Terms of NTB deal kept secret
September 7, 1999 -- BANKING authorities have failed to disclose to the public the terms of the guarantee given to Standard Chartered Bank for any potential losses arising from its takeover of Nakornthon Bank's bad debts.
''The key that you need to watch are the terms of the guarantee that the government is offering to the UK bank,'' said an investment banker, who asked not to be named. ''For only then will you know how attractive the deal is.''
On Friday, Kiatchai Sophastienphong, director of the Bank of Thailand's Financial Institutions Supervision and Development Department, and Salinee Wangtal, NTB chief executive, announced that Standard Chartered had won the bidding for NTB.
The bank's name will be changed to Standard Chartered Nakornthon Bank.
They did not name the other bidders for the Thai bank, but said that under the deal the UK bank would pay Bt12.38 billion to the Financial Institutions Development Fund (FIDF) in return for a 70 per cent stake in NTB. At the same time, the FIDF will reduce its stake in the bank from 99 per cent to 24.99 per cent.
The deal is expected to be completed by Sept 10, and Standard Chartered -- which will have five of its people sitting on the nine-member board -- will start to run the bank on Sept 13.
On July 12 this year, the authorities decided to intervene in NTB after its shareholders' equity had fallen below zero per cent due to the damage from its non-performing loans (NPLs). Banks are required to maintain 8.5 per cent in equity as a cushion against risk assets at all times.
The intervention saw a write-down of NTB's capital of more than Bt2 billion to about Bt2 million as a punishment against the shareholders. The FIDF then stepped in to inject Bt7 billion into the bank, to bring its capital-adequacy ratio into positive territory so that it could continue to operate legally.
This implies that the initial damage at NTB is about Bt9 billion. The bank is presently saddled with Bt35 billion in NPLs from its total assets of about Bt58 billion.
The Bt12.38 billion injected by Standard Chartered will go directly into the pocket of the FIDF, in return for it giving the UK bank the right to run the ailing institution with a controlling stake of 70 per cent. On the surface, the FIDF makes a quick profit of Bt5 billion from this deal -- the difference between Bt12.38 billion and Bt7 billion.
But this does not take into account a complicated yield maintenance and loss-and-gain sharing scheme. Under yield maintenance, the FIDF is obliged to compensate the UK bank for the loss of interest revenue as a result of NTB's NPLs. This part is not, however, disclosed.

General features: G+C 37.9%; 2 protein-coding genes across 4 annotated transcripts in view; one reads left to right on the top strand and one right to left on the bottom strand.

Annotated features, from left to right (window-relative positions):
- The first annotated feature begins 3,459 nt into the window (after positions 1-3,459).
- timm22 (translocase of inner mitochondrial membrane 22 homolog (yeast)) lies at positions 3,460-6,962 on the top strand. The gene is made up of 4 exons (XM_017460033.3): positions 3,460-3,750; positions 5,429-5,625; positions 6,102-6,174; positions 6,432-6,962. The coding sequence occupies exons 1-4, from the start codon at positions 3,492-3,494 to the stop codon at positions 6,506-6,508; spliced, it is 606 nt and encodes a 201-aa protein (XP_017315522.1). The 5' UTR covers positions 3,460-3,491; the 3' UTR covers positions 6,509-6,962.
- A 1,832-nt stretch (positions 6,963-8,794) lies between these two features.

Neither are the terms of the loss-and-gain sharing scheme. It is reported that the FIDF will at most compensate Standard Chartered for 85 per cent of the damage from the irrecoverable NPLs over the next five years, but will also stand to gain 85 per cent from any recovery of the NPLs over the same period.
In this sense, the FIDF burden from NTB is difficult to quantify, but Salinee has previously said that the overall damage from the authorities' side is likely to be Bt13.8 billion -- slightly higher than under the old deal.
Under that arrangement, announced in the middle of the year by the Wanglee management and Standard Chartered, the FIDF would limit its losses in NTB to Bt13.3 billion in return for a 20 per cent stake. Standard Chartered would pitch in Bt6.2 billion for a 68.4 per cent stake, while the old shareholders, including the Wanglees, would contribute Bt800 million for a 11 per cent stake.
The FIDF also stood to make other gains from bonus stocks and warrants, depending on NTB's recovery performance.
However, this deal was shot down by Finance Minister Tarrin Nimmanahaeminda and the banking authorities as it gave the impression that the Wanglees were passing the entire NPL burden to the authorities, while they stood to make a comeback at the bank.
''Politically, we could not accept the deal because it gave the impression that the old shareholders were passing all the burden to the public, while they stood to benefit from the official bail-out,'' said a Finance Ministry source.
The authorities, therefore, waited until after June 30, when NTB's equity fell below zero, and then intervened. After that, they had to wait for two months to give other bidders a chance to bid for NTB. Standard Chartered, keen to enter the Thai retail banking market in a fully-fledged way, revised its takeover package and won the day in remarkable circumstances.
BY ANOMA SRISUKKASEM and THANONG KHANTHONG